I have given Raytracing in a Weekend a go, and added a few of the features from Raytracing: The Next Week as well. Since I don't plan to develop anything more advanced in terms of Raytracing features at this moment I decided to add parallelism. I implemented a Threadpool as per the Rust Book to be able to start multiple workers and send them jobs to render via mpsc channels. Since the task at hand is trivially parallelizable I expected the speedup to be linear with the number of threads or at the very least cores on my system. I am using a PopOs 22.04LTS Ryzen 5950x build so there should be plenty of room for speedup. Unfortunately the results are underwhelming to say the least. Using all 32 threads I get about a 5x speedup compared to the single threaded version. I would like some pointers if possible to what could be the issue. I used perf to get the some stats and here are some observations.
- The most time consuming function is the
ray_color in both single and multithreaded release builds
- The most time consuming function is
rand_chacha::guts::refill_wide in single and multi threaded debug builds
- The multithreaded (release) has 30% miss rate vs 0.3% on the single threaded version (this tells me there is some false sharing somewhere but not sure where or how to detect it)
- The multithreaded (debug) has the same low (0.3%) miss rate as the single threaded version.
- Playing with the chunk size did not change the issue thus leading to the conclusion that all threads are mostly saturated at all times and the workload is balanced.
I suspected that the random number generation could cause cache coherency issues as mentioned in this video but I am using the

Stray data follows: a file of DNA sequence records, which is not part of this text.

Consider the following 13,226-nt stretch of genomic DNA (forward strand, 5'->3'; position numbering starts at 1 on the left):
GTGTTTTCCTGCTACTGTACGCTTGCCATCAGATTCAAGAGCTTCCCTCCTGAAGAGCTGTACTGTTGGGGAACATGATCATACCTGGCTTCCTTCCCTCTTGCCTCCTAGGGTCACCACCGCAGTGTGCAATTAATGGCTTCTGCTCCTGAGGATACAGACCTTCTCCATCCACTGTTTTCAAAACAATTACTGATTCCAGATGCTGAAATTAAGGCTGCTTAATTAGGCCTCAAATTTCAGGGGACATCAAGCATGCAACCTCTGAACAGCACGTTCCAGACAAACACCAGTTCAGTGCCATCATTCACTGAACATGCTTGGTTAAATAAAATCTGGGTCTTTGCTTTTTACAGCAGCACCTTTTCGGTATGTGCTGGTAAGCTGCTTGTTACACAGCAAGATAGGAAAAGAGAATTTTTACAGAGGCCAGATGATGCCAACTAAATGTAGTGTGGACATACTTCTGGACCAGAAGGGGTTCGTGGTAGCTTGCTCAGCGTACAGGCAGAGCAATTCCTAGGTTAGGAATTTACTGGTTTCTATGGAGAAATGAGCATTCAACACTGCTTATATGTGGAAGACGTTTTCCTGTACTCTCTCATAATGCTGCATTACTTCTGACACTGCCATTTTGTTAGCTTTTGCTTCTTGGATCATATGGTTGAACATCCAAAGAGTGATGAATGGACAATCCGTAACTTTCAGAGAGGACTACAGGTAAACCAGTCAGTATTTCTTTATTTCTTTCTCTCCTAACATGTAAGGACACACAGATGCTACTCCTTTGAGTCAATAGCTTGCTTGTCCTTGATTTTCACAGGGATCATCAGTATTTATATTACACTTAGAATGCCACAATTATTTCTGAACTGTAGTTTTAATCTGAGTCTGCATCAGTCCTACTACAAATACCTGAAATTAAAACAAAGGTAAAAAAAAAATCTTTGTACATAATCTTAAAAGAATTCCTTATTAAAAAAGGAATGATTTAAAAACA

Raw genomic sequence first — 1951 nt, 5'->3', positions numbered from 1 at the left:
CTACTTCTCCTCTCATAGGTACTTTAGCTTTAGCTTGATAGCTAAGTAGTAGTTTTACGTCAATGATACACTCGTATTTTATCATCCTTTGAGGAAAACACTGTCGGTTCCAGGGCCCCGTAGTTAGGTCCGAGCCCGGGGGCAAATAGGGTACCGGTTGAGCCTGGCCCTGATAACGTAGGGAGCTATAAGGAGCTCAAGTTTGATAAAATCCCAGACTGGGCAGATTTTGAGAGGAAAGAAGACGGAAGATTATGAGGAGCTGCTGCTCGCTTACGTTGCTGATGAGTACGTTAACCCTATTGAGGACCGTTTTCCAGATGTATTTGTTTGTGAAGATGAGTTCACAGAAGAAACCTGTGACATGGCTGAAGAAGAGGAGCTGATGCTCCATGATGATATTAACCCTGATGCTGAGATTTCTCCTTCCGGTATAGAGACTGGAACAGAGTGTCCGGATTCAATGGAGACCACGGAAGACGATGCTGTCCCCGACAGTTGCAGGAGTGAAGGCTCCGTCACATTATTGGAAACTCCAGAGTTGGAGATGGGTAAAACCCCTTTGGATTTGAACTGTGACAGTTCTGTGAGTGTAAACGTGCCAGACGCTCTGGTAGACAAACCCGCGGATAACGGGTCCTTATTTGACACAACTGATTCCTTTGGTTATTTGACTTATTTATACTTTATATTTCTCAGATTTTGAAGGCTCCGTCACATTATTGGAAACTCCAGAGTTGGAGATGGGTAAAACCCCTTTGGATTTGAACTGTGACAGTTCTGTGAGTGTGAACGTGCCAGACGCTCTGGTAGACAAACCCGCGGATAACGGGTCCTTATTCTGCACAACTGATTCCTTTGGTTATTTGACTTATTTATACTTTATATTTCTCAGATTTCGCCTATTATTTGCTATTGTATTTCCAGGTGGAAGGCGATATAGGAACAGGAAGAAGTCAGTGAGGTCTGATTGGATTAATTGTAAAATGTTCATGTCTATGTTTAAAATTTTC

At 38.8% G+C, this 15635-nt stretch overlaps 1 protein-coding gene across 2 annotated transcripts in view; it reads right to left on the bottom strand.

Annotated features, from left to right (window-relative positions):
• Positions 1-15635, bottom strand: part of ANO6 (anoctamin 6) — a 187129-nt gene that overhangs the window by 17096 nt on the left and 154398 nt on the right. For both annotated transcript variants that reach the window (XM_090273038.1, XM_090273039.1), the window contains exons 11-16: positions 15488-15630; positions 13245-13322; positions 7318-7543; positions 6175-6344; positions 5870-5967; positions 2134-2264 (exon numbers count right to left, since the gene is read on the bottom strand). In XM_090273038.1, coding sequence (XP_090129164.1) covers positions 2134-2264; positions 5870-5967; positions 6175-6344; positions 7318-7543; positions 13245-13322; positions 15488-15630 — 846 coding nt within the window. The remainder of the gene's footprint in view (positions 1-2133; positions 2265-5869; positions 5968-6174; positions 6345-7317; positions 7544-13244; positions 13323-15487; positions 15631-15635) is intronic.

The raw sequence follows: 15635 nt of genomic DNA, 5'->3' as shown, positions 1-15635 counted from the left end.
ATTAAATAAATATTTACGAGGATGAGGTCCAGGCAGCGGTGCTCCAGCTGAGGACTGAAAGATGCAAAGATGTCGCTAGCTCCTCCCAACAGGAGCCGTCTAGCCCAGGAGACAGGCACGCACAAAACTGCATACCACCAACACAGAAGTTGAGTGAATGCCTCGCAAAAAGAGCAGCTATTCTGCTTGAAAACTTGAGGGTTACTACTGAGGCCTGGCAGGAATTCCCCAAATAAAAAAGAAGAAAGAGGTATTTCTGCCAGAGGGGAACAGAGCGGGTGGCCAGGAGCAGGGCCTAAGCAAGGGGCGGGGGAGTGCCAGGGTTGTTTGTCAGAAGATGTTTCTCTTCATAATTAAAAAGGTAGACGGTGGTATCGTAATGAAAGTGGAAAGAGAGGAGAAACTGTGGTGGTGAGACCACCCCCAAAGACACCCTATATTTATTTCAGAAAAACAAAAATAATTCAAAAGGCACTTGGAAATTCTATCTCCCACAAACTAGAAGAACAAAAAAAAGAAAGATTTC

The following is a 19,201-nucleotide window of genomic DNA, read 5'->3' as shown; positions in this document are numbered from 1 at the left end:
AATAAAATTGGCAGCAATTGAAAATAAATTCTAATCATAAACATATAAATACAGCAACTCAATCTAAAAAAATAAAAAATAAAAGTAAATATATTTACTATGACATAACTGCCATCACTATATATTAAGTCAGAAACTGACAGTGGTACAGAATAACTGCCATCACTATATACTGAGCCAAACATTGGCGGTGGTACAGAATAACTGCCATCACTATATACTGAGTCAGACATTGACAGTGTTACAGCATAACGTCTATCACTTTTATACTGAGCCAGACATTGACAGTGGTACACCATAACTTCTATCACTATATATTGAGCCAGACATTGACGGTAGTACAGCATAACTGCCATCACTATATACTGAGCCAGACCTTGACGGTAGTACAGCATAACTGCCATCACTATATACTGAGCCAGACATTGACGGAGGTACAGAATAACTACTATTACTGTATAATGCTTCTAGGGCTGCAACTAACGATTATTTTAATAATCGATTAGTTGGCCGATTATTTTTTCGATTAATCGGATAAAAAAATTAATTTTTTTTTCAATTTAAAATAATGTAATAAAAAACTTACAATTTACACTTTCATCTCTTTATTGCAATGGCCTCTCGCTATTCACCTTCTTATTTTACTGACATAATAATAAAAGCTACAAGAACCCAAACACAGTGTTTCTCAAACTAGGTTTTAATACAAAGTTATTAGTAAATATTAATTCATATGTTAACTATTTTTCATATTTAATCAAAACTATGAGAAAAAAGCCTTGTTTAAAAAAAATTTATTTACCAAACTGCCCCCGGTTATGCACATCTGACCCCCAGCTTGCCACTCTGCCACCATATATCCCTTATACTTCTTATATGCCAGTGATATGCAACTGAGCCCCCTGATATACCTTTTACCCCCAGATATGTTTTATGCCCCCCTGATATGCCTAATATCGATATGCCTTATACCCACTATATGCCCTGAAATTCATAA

thread_local! macro which is supposed to alleviate this issue. Any help is appreciated. The code can be found here.
I would suggest trying out using
rayon instead of a custom thread pool.
rayon is the de-facto standard library for efficiently executing parallel compute code in Rust. It
- Implements work-stealing, which can improve performance by reducing the overall scheduling overhead (no communication is necessary until some thread finds that it has nothing to do) and reducing the need to pre-define data chunk sizes (because tasks are dynamically split when there are too few to occupy the thread pool).
- Allows the parallel tasks to borrow input data, so you don't have to clone it for each task.
- Provides convenient “parallel iterators”.
Thanks I will look into that. I am mostly doing it manually for learning purposes. So figuring out what the issue is would be a valuable lesson
Edit: Doing a quick Rayon test I get the same speedup of around 5x which suggests that there is something in the task itself that is the bottleneck rather than the Thread-pool implementation.
No reason to post this other than it's possibly related and might be fun to read anyway: It's an interesting blog post about sharing reference counts over very many threads: How a Single Line of Code Made a 24-core Server Slower Than a Laptop | Piotr Kołaczkowski Maybe it also inspires some ways to debug.
My experience with Rayon as well as with custom thread pools is that if jobs are small and you have more workers running than available jobs, for those periods of time, all the workers in contention with each other (for example, all workers listening to the same channel and other things) can also burn some noticeable extra cpu power. With that said, Rayon has fixed or improved several many such cases during its accumulated history.
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